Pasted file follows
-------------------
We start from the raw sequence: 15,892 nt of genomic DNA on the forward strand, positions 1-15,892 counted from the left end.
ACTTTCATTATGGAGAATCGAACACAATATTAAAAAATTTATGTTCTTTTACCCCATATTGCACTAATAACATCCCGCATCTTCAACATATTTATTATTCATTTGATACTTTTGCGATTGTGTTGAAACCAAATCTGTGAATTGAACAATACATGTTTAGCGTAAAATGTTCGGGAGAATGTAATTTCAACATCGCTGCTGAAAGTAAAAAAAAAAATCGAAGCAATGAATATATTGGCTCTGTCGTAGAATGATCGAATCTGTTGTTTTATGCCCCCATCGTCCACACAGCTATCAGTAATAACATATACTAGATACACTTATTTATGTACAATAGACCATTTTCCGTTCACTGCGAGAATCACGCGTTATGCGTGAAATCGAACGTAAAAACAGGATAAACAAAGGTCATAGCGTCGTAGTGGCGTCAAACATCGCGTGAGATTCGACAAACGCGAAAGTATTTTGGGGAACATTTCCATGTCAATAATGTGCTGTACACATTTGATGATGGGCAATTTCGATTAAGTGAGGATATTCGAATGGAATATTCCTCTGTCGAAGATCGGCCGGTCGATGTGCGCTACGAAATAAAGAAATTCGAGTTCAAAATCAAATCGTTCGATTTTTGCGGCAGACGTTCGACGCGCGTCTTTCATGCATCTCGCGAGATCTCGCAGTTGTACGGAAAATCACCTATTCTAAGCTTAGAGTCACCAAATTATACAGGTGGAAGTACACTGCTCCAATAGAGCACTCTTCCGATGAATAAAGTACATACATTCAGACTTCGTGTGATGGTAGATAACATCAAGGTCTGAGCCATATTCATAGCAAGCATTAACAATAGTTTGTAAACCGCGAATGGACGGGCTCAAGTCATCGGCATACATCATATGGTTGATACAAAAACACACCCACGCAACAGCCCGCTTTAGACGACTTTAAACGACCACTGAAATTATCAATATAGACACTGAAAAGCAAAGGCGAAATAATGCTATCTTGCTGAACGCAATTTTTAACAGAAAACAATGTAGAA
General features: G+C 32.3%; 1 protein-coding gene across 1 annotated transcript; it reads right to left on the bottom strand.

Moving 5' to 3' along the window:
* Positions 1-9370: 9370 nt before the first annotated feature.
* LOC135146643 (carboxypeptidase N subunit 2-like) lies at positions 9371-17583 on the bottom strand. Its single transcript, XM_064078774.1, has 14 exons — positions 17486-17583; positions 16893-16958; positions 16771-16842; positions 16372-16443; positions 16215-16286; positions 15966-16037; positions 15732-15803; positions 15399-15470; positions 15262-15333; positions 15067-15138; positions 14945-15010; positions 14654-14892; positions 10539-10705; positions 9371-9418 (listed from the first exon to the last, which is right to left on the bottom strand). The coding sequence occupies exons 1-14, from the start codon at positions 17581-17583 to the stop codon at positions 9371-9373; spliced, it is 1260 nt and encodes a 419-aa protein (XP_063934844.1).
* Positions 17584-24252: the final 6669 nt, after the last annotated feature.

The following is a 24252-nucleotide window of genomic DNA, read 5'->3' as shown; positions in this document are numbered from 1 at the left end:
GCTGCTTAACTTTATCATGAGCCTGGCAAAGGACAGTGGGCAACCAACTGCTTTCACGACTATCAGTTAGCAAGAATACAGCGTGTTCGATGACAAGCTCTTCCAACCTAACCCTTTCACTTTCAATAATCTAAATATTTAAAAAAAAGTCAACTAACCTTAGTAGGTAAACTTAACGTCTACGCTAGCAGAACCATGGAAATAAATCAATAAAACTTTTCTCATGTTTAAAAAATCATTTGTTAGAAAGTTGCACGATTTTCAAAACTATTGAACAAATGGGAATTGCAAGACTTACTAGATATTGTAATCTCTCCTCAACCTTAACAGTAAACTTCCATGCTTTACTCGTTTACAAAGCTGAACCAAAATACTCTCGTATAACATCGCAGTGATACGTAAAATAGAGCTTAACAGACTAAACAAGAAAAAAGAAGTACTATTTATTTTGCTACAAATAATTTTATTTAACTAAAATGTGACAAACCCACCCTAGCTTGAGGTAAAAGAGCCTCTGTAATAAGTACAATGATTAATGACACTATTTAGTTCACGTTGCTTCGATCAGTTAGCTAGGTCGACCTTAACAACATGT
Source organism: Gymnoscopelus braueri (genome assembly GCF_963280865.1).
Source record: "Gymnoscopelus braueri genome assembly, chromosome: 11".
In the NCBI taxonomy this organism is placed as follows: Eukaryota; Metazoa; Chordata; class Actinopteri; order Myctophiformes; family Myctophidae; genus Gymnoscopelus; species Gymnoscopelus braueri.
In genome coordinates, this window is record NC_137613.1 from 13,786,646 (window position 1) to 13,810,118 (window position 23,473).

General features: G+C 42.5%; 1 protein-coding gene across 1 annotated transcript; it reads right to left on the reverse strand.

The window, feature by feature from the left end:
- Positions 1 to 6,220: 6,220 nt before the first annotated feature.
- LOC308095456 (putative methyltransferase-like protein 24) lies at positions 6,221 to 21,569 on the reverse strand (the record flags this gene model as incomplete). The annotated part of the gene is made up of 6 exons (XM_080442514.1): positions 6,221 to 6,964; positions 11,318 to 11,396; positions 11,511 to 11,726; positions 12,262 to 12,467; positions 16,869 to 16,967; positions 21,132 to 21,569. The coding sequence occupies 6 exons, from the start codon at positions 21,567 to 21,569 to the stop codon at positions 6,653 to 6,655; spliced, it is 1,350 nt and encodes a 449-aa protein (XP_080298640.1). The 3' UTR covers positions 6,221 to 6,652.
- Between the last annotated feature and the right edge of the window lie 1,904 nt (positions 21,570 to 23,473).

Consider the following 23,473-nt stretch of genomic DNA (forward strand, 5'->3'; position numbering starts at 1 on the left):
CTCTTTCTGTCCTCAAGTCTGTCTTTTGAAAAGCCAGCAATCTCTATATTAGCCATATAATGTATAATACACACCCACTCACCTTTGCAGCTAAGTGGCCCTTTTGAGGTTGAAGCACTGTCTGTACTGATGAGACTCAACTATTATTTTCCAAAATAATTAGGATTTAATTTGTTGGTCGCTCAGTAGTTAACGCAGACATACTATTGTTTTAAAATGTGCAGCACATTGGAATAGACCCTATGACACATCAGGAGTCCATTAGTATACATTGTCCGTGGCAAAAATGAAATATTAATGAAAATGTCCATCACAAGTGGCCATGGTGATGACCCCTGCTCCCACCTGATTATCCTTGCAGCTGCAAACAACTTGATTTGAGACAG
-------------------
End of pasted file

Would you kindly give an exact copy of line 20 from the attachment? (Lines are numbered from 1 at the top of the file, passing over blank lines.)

CTCTTTCTGTCCTCAAGTCTGTCTTTTGAAAAGCCAGCAATCTCTATATTAGCCATATAATGTATAATACACACCCACTCACCTTTGCAGCTAAGTGGCCCTTTTGAGGTTGAAGCACTGTCTGTACTGATGAGACTCAACTATTATTTTCCAAAATAATTAGGATTTAATTTGTTGGTCGCTCAGTAGTTAACGCAGACATACTATTGTTTTAAAATGTGCAGCACATTGGAATAGACCCTATGACACATCAGGAGTCCATTAGTATACATTGTCCGTGGCAAAAATGAAATATTAATGAAAATGTCCATCACAAGTGGCCATGGTGATGACCCCTGCTCCCACCTGATTATCCTTGCAGCTGCAAACAACTTGATTTGAGACAG